What exactly does it take to become a Certified Industrial Hygienist (CIH) or a Certified Safety Professional (CSP)? To get the facts, Industrial Safety and Hygiene News talked to Lynn O'Donnell, executive director of the American Board of Industrial Hygiene (ABIH), the organization responsible for certifying industrial hygienists, and Roger Brauer, acting executive director for the Board of Certified Safety Professionals (BCSP), which certifies safety professionals.

ISHN-Why pursue certification?

ABIH-The CIH is a credential that shows you have a certain level of education, experience, and have passed a two-day exam. Some companies demonstrated standards and/or contracts requiring a CIH to perform certain tasks.

BCSP-Someone who achieves the CSP can be proud of the fact that they have met the standard set by professional peers. A second reason to get certified is to better compete for employment. Thirdly, you can be more competitive for professional work. More and more contracts specify specialist qualifications contractors must hold.

ISHN-How many professionals out there are certified?

ABIH-There are presently 5,712 CIHs in active practice but 6,847 CIH certificates have been issued since 1960.

BCSP-Since the BCSP was founded in 1969, 13,700 people have achieved the CSP. Currently, 8,800 hold the CSP and 725 hold the CSP (retired) status. 1,900 presently hold the Associate Safety Professional (ASP) designation, indicating progress toward the CSP.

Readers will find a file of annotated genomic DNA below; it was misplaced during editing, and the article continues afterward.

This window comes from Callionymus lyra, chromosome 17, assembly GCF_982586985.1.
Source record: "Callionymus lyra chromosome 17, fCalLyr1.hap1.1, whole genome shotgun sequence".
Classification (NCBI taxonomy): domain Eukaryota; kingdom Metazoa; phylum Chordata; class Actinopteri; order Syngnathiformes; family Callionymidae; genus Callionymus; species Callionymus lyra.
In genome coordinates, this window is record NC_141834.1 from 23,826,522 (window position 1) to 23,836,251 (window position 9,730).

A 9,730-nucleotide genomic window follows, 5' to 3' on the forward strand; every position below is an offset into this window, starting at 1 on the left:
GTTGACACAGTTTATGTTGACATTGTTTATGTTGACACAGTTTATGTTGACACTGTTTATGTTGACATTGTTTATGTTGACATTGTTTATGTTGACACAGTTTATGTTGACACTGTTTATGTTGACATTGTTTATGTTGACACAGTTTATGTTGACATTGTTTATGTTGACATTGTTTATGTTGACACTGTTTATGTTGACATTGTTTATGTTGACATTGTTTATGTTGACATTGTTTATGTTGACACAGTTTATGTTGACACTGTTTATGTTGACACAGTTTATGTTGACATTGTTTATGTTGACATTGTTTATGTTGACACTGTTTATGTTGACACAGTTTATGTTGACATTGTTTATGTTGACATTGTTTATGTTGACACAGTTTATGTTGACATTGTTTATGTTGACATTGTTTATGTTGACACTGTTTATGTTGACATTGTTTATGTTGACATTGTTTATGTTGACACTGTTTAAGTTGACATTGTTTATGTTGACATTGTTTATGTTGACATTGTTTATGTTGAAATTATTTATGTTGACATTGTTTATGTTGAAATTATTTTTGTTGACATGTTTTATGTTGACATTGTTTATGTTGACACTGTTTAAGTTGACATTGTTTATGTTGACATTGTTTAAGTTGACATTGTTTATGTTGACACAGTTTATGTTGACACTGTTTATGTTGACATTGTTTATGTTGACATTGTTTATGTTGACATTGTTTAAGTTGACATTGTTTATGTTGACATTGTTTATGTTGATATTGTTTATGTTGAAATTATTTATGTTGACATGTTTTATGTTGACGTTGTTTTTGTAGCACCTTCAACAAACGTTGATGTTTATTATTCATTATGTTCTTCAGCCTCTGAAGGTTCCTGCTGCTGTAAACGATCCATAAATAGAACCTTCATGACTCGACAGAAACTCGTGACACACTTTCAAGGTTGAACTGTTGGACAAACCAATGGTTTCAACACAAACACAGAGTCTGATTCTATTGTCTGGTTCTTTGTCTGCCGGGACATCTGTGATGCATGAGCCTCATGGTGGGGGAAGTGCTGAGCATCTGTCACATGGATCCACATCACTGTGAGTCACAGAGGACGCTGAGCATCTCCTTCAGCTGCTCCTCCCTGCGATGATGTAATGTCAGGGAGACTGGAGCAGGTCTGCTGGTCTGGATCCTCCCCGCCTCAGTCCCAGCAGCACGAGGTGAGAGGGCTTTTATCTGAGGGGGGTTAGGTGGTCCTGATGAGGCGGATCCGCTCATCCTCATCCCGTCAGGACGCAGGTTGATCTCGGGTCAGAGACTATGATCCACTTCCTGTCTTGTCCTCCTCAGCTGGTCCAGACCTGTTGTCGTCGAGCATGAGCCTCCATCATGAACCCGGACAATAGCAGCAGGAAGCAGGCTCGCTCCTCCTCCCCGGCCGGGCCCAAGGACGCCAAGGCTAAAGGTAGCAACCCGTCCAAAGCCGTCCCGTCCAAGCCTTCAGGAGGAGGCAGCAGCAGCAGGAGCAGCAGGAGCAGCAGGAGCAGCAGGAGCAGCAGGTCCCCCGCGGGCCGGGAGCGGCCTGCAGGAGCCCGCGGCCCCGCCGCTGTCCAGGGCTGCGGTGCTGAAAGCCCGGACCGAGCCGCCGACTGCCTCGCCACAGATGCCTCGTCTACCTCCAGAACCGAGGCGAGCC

ISHN-Should I get both the CSP and CIH, or just one?

ABIH-Those with responsibility for both industrial hygiene and safety may go for both. The safety definition is generally broader and includes industrial hygiene in the safety umbrella.

BCSP-Today, many organizations combine safety, industrial hygiene and environment into one organizational unit. People who are certified in more than one field have a better opportunity to advance.

ISHN-If I don't have an undergraduate degree, can I still become a CSP or CIH?

ABIH-No, you must have at least a bachelor's degree in industrial hygiene, biology, chemistry, physics, or demonstrate at least 60 semester hours of science. You must also have at least 5 years experience. We must be able to see that you have practiced professional- level industrial hygiene 50 percent or more of your working time to sit for the exams.

BCSP-At present, yes. The basic model for the CSP assumes that one has a bachelor's degree in safety, four years of professional safety practice and has passed the Safety Fundamentals and Comprehensive Practice Examinations. For those with bachelor's degrees in other fields, additional experience may be substituted. However, the board is considering requiring a bachelor's degree. About 80 percent of CSPs have bachelor's degrees and about 20 percent have master's or doctorate degrees.

ISHN-How long will it take to get certified?

ABIH-There is a two-part exam. With one year experience, and the completed education requirement, the applicant can take the core exam, (that makes you an IHIT, or Industrial Hygienist in Training). Unless you have a master's degree, you won't be able to get certified in less than five years.

BCSP-The average candidate is in process for about two years.

ISHN-How much does it cost?

ABIH-That partly depends on when you apply. If you apply with five years or more experience, the application fee is $100. If approved, there is a $100 exam fee for each test, which means $300 for the whole process.If when you apply, you have one year and only want to be reviewed to take the core, it is $75 to review, and $100 for the exam. To be reviewed for the second level exam, retake an exam, or if an exam has been postponed, there is a $50 reapplication fee.

BCSP-The application fee for the CSP is $80. The examination fee for Safety Fundamentals is $155 and $180 for the Comprehensive Practice exam. Those holding the CSP must pay an annual renewal fee of $65.